Cutting $100 Million

 

Cutting $100 Million

Tuesday, April 21st, 2009 - 7:57
In his weekend radio address, President Obama said: “If we’re to going to rebuild our economy on a solid foundation, we need to change the way we do business in Washington. We need to restore the American people’s confidence in their government – that...

In his weekend radio address, President Obama said: “If we’re to going to rebuild our economy on a solid foundation, we need to change the way we do business in Washington. We need to restore the American people’s confidence in their government – that it is on their side, spending their money wisely, to meet their families’ needs.

“That starts with the painstaking work of examining every program, every entitlement, every dollar of government spending and asking ourselves: Is this program really essential? Are taxpayers getting their money’s worth? Can we accomplish our goals more efficiently or effectively some other way? “

. . . . Finally, in the coming weeks, I will be announcing the elimination of dozens of government programs shown to be wasteful or ineffective. In this effort, there will be no sacred cows, and no pet projects. All across America, families are making hard choices, and it’s time their government did the same.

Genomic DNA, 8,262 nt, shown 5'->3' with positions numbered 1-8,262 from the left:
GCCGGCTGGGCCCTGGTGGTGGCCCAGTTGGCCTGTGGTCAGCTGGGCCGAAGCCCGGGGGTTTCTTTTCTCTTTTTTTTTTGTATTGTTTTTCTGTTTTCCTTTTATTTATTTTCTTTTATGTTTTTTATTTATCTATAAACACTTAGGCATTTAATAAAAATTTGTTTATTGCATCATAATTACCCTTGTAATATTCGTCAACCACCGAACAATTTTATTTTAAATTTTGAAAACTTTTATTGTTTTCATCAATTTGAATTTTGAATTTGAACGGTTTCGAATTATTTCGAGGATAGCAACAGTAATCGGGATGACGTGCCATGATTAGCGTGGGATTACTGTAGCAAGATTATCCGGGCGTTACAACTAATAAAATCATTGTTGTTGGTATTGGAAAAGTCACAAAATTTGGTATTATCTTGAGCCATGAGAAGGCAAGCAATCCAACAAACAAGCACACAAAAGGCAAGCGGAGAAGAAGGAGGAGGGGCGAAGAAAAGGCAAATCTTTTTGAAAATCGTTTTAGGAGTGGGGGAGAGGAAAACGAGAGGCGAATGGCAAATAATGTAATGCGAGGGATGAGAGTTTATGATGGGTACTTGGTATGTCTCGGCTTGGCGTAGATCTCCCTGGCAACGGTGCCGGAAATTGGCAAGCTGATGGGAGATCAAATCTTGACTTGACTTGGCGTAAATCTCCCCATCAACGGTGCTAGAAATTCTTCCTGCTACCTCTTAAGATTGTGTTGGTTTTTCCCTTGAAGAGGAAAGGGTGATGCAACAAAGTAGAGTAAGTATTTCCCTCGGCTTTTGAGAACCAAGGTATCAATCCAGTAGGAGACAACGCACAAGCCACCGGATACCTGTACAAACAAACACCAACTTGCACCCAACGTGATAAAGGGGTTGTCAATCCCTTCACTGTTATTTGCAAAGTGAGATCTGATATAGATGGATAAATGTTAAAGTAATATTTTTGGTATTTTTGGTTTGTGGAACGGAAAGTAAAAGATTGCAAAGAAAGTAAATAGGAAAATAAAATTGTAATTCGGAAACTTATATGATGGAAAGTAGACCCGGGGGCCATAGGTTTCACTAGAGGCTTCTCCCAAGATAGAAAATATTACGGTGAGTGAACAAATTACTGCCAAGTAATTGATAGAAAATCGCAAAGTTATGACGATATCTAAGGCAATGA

He held his first cabinet meeting yesterday, using the occasion to highlight the need to cut questionable spending.  He  challenged his cabinet secretaries to cut $100 million in unnecessary administrative costs over the next 90 days. He gave some pretty interesting examples of the kinds of cuts they should look for, including reducing the number of conferences held, purchasing office supplies in bulk, etc. He said that this would be “separate and apart from the work that Peter Orszag and the rest of our team are doing to go line by line with the budget and identify programmatic cuts that need to be made.”

He recognized that $100 million was largely symbolic, given that the deficit in March 2009 alone was $192 billion, but it was a first step in restoring citizen confidence in government.

However, doing this smartly will matter.  Administrative costs are generally tight in most agencies and cutting them oftentimes means cutting investments in employee training and travel. This is not uncommon.  But cutting administrative expenses this year could be a real challenge: many agencies receiving Recovery Act funding (for example, the General Services Administration received a 1,130 percent increase in its budget) did not receive sufficient increases in administrative support to handle the influx of work . . . and now they’re being asked to cut their administrative costs.